Playing wide gives Johnson more time and space to make decisions and allows him to use his speed to run at defenders. Against Honduras earlier this month and in the January friendly against Canada, Johnson’s lack of refinement as a forward was obvious.
But, out wide, as he played against Antigua and Guatemala, Johnson’s skill set was used most effectively. And, with the U.S.’ depth at wide midfielder questionable, it only makes sense to continuing using him there. Against Honduras, Johnson was played up top for stretches and was thoroughly ineffective.
With Clint Dempsey, the case is the exact opposite. While Dempsey has proved with the U.S. and with Fulham that he can excel as a wide midfielder, there is no doubt that he is best when he is played centrally.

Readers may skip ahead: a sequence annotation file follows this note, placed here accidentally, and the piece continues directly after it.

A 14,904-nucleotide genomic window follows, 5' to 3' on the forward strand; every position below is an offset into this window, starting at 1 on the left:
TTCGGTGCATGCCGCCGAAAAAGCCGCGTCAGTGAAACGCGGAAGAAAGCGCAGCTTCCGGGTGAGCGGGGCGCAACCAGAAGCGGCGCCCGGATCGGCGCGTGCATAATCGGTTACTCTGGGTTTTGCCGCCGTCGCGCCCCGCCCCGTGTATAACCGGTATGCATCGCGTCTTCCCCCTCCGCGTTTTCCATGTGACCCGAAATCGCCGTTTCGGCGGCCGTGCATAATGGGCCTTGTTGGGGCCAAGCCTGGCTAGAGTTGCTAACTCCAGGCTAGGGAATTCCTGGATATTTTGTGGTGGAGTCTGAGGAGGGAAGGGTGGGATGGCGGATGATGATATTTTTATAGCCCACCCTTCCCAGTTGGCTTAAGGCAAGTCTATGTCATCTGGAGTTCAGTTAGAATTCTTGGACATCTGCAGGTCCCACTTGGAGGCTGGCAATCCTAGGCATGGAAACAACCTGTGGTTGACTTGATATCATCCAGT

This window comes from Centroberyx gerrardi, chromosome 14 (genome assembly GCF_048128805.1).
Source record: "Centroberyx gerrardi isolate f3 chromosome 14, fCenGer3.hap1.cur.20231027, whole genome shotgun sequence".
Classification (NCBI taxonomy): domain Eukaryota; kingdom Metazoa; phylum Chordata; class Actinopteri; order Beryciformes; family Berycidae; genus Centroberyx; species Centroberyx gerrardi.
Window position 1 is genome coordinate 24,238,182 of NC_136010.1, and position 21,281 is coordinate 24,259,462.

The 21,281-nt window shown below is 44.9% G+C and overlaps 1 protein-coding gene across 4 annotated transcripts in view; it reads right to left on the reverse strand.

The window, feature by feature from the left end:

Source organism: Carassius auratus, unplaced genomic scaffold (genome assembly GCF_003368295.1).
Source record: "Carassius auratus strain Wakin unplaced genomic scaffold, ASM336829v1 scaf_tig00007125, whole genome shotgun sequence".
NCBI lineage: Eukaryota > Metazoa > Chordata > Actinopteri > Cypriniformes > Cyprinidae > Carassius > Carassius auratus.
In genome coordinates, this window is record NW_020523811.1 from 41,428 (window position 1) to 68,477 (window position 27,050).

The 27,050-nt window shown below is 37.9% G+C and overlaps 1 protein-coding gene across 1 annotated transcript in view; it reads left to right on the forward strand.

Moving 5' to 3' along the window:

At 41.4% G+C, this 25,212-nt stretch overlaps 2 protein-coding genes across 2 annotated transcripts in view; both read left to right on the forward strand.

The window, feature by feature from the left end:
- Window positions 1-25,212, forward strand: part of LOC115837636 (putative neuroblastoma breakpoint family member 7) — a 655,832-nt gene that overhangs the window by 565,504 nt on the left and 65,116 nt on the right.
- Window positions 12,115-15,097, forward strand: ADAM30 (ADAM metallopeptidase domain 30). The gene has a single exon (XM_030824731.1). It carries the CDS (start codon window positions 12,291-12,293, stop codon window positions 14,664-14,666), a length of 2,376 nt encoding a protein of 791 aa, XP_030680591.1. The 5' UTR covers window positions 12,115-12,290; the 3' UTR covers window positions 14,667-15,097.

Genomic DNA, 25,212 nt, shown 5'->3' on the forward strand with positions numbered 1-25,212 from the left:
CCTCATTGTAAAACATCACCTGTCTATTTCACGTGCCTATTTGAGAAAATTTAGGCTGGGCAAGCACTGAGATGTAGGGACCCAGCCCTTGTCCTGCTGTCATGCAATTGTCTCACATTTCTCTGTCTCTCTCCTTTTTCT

As the U.S.’ best finisher, Dempsey is needed where he can poach for goals. Klinsmann’s off-balance formation forced Dempsey to drift wide in the first half against Honduras. In the second half, Klinsmann moved Dempsey into the midfield and Johnson to forward, which was clearly a mistake.
For the U.S. to be at its best, Dempsey needs the freedom to run through the middle and Johnson needs to stay wide.
Know what you are and, more importantly, what you are not
Historically, the U.S. has been most successful when it admits what it is and what it is not. In other words, the USMNT is not Barcelona. It doesn’t have the caliber of player to play tiki-taka and shouldn’t try. The U.S. is best when it focuses on the old adage of past American success: “run fast and try hard."
And while the USMNT is certainly advancing in its ability to play a more refined brand of football and players like Michael Bradley and Clint Dempsey are proving the U.S. is capable of producing world-class players, the U.S. must still focus on what it is good at (or at least should be good at).
The U.S. needs to focus on an organized defensive effort, outworking the other team, making smart counterattacks and taking advantage of set pieces.